Toyota’s new home-assist robots include a butler who will do the dishes for you!

Toyota’s Gantry robot is a real superhero for the elderly, but instead of fighting local crimes, he does house chores for them. Designed for the aging demographic that is often forgotten when it comes to technological advancements, this robot will take care of the domestic duties while sometimes hanging from the ceiling! People over the age of 65 make up for the world’s fastest-growing age group and we need more resources to give them the aid they require.

Speaking about the capabilities of robots, Russ Tedrake of Toyota Research Institue (TRI) says “Unlike the sterile, controlled and programmable environment of the factory, the home is a ‘wild west’ – unstructured and diverse. Despite recent strides in artificial intelligence and machine learning, it is still very hard to engineer a system that can deal with the complexity of a home environment and guarantee that it will (almost) work correctly.” The gantry robot is one of the prototypes being tested in mock-up home environments built-in labs in California. It is able to complete tasks like cleaning and loading the dishwasher. The design of the robot was inspired by the layout of Japanese homes, where researchers found that limited floor space would constrain a robot’s ability to help, and thus the solution would be to have robots directly integrated into the architecture for future homes. “What if instead of needing a robot to navigate the cluttered floor, it could travel on the ceiling instead, and be tucked out of the way when it’s not needed?” said Dan Helmick, co-lead of robotics fleet learning at the Toyota Research Institute (TRI), during a virtual presentation. While it is a huge undertaking to construct new robot-assisted homes from scratch and will have many hurdles, the design has the potential to solve many problems faced by the old folk who live alone.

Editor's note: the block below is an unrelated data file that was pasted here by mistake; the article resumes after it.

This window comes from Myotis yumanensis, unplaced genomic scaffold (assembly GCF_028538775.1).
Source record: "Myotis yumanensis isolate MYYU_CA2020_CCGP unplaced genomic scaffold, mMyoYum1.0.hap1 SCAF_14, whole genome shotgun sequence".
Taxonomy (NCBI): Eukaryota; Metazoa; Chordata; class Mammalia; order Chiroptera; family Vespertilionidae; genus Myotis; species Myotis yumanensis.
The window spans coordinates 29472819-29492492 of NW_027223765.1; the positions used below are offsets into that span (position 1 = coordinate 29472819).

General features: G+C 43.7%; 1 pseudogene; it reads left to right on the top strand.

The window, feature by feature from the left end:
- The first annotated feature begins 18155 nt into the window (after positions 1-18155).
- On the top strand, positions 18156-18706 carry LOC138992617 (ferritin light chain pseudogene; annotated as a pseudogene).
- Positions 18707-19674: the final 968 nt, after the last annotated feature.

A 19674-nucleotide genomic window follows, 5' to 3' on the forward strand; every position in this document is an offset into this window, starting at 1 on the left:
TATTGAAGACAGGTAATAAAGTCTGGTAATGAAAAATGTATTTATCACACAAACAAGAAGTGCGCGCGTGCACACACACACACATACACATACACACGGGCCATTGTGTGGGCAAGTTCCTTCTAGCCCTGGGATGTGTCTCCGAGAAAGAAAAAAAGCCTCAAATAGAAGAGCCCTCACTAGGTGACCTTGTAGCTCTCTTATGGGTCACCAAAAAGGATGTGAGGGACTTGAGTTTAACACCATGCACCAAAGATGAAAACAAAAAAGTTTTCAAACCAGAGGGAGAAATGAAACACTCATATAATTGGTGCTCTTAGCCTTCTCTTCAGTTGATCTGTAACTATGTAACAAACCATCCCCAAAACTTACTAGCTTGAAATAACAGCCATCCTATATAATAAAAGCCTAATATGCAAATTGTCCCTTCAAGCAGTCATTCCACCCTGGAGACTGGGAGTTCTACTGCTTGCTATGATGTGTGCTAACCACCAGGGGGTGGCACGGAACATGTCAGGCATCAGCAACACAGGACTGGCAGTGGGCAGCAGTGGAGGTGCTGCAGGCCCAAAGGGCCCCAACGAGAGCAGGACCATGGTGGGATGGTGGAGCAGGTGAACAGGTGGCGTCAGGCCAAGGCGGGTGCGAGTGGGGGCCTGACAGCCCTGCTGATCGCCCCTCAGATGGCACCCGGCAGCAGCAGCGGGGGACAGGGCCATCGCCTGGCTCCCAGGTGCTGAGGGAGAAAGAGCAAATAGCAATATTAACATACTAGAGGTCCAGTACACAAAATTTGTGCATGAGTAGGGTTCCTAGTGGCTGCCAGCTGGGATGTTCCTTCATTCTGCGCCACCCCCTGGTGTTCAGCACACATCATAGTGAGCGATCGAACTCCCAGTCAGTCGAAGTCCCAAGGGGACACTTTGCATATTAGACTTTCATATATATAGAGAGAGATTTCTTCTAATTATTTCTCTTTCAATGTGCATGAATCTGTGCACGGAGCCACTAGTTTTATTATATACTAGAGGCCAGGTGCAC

The dishwashing robot is basically a giant robotic arm which shows new technology instead of being ready for commercial use, someone even pointed out that it looks better suited to build cars than load dishes but there is a long way to go before this product hits the market and there will be many changes made to it before it is ready for sale. This is a full series of robots designed to help senior citizens manage housework and the gantry robot is just one of them. There is another “soft bubble gripper” robot that uses air-filled cushions to gently grab a variety of objects, and a floor-based mobile robot with the same basic capabilities as hanging robot friend. All robots are being trained using virtual reality – real people are performing actions like wiping down a tabletop and then using VR controllers these movements are programmed into the robots.

“The robots that you see today are prototypes to accelerate our research, but they are not going to be turned into products any time soon,”  says Max Bajrachary, TRI’s VP of Robotics. Robotics is generally a difficult field and creating robots for household tasks is challenging mainly because every house is so different and therefore the smarter option would be to construct robot-friendly houses with tracks where the residents have the option of installing the gantry robot if needed. Robots can take over my world if they take over my dirty dishes!

Designer: Toyota Research Institute